NPR : News

Filed Under:

Reports: Snipers Deployed To Kill Tehran's Cat-Sized Rats

Rats have been a problem for many years in Tehran. As the BBC reported in 2000, officials back then launched a poison control program that they hoped would kill many of the estimated 25 million rats in the city.

Well, now there are reports that the poison isn't working that well and that the rat population still outnumbers the Iranian capital's humans. So, as The Times of London and Abu Dhabi's The National report, sniper squads have been deployed.

The National says:

"Ten teams of sharpshooters armed with rifles equipped with infra-red sights have bagged more than 2,000 of the brutish rodents in recent weeks, city officials told state media. That's a drop in the ocean: Iran's rat population easily outnumbers the sprawling capital's 12 million inhabitants. The city council is now boosting the number of sniper squads to 40, officials said.

" 'It's become a 24/7 war,' a grim-faced Mohammad Hadi Heydarzadeh, the head of Tehran municipality's environmental agency, declared on state television last month."

Some of the rats, according to news reports, weigh about 11 pounds. That's more than many of Tehran's cats. The problem grows worse in Tehran as winter turns to spring, snows melt in the mountains and the city's water table rises — pushing the rats into close contact with humans.

Rats do not respect international boundaries, of course. Gawker last month looked at reports of a post-Superstorm Sandy rat invasion in New York City and concluded it was still too soon to tell if it's happened. The New York Times, though, thinks the city's rats have "come inland, in droves."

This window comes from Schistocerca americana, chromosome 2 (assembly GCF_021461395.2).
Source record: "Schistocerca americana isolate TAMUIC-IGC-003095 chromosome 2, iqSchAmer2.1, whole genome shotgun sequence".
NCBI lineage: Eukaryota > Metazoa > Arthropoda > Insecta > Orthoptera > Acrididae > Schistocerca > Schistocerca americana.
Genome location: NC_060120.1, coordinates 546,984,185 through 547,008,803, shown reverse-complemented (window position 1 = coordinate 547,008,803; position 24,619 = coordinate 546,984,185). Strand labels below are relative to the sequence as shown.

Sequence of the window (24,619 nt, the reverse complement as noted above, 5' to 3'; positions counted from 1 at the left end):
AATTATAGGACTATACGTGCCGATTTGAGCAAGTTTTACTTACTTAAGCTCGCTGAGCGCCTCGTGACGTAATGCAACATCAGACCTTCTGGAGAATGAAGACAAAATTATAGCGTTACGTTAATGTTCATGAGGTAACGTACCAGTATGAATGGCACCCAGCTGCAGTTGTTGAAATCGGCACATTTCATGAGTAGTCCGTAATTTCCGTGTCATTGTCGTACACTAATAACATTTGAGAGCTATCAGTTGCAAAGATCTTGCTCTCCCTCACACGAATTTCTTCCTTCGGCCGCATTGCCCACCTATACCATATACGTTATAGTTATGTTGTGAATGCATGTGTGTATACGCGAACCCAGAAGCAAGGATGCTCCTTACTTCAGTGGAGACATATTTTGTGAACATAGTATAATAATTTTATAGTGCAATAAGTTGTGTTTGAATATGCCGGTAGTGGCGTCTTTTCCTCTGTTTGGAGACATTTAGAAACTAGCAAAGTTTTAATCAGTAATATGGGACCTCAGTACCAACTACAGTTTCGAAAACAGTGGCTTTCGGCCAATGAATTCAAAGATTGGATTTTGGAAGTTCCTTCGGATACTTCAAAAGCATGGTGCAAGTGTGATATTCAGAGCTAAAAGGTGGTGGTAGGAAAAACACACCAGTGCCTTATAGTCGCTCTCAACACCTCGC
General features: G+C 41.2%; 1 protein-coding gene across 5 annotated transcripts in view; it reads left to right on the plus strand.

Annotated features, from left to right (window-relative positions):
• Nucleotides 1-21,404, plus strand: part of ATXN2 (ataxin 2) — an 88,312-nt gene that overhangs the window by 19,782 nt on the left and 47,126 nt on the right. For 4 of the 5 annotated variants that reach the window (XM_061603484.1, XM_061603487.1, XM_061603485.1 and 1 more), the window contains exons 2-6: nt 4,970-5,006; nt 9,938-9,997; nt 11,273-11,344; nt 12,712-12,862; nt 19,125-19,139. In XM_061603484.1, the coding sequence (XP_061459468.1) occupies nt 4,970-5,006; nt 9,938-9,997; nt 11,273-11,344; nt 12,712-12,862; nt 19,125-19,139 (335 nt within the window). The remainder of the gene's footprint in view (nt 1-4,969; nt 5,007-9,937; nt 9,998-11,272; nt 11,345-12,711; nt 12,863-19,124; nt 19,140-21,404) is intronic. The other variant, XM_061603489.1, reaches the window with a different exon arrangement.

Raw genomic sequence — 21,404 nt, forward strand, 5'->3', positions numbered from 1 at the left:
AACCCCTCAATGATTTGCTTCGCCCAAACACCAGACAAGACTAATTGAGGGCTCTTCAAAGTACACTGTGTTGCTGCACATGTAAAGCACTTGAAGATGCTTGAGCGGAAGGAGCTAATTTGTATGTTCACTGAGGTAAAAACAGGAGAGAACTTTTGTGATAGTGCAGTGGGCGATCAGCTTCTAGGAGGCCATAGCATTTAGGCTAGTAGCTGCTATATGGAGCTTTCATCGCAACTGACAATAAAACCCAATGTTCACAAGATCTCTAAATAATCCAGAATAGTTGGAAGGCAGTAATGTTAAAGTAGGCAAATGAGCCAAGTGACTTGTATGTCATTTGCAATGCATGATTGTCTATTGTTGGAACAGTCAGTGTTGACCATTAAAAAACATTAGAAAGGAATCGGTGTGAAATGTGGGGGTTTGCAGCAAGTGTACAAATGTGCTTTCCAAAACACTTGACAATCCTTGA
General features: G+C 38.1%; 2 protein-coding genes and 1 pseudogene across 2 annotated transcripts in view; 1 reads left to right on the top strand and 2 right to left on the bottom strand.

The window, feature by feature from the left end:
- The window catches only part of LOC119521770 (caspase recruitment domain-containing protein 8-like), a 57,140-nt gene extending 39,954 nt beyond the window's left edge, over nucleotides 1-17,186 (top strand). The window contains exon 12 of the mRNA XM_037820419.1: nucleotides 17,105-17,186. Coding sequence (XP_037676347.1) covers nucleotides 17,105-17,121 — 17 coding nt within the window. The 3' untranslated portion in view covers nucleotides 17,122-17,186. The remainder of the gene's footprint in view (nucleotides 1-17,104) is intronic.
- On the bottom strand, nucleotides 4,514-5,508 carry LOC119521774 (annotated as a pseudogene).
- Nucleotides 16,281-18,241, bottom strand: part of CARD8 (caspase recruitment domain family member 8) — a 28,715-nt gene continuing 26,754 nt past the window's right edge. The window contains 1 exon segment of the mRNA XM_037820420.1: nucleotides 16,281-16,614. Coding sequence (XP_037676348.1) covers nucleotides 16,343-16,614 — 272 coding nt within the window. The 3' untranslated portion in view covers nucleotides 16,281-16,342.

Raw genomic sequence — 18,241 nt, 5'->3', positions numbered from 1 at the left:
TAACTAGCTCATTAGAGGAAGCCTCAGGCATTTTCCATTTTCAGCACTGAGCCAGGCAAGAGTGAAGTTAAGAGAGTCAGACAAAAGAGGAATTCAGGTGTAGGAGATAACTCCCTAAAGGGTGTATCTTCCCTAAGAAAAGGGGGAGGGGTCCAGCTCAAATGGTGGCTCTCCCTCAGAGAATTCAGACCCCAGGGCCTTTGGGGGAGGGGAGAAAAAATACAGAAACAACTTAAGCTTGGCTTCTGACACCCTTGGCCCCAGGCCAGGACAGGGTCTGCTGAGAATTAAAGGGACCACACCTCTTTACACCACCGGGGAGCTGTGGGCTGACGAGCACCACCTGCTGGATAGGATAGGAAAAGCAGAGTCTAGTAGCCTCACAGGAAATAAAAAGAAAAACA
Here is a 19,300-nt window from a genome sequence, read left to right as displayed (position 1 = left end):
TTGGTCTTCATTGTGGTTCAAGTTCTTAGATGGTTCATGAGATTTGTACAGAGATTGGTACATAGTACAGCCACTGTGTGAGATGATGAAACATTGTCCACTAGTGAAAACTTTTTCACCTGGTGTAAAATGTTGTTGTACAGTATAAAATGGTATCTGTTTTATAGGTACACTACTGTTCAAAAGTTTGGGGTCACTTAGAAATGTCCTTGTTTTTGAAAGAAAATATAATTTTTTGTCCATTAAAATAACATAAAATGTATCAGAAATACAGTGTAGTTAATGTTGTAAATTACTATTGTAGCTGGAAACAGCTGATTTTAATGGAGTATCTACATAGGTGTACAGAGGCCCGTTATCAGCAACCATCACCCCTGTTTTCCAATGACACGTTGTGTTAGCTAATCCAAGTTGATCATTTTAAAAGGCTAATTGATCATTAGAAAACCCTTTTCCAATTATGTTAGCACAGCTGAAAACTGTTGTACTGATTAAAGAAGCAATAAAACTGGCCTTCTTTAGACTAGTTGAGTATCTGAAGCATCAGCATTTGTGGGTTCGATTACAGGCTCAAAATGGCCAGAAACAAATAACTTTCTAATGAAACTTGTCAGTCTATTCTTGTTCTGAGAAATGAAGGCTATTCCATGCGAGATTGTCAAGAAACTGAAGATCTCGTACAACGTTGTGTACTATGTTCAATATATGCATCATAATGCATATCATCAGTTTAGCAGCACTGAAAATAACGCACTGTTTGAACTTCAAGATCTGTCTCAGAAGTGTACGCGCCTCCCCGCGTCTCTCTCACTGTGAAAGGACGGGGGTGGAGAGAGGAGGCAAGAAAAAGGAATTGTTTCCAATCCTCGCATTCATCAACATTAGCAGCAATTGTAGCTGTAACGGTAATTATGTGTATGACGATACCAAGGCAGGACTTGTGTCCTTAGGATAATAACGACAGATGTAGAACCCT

H/T to Shots host Scott Hensley.

Copyright 2013 NPR. To see more, visit http://www.npr.org/.

NPR

Under The Streets Of Naples, A Way Out For Local Kids

A priest in Naples' tough Sanità neighborhood has put local kids — some from mob families — to work restoring underground catacombs full of early Christian art. The result? 40,000 tourists a year.
NPR

Tasting With Our Eyes: Why Bright Blue Chicken Looks So Strange

The color of food can affect how we perceive its taste, and food companies aren't afraid to use that to their advantage. An artist tests perceptions by dousing familiar foods with unorthodox colors.
NPR

Holy Bible Could Become Louisiana's Official Book

Lawmakers have proposed a bill that would make the Bible the state's official book, but critics say it is unconstitutional and would open Louisiana up to legal challenges.
NPR

When Parents Are The Ones Too Distracted By Devices

Parents often complain that smartphones keep their kids distracted from conversation. What happens when it's the other way around, when kids can't get their smartphone-glued parents' attention?

Leave a Comment

Help keep the conversation civil. Please refer to our Terms of Use and Code of Conduct before posting your comments.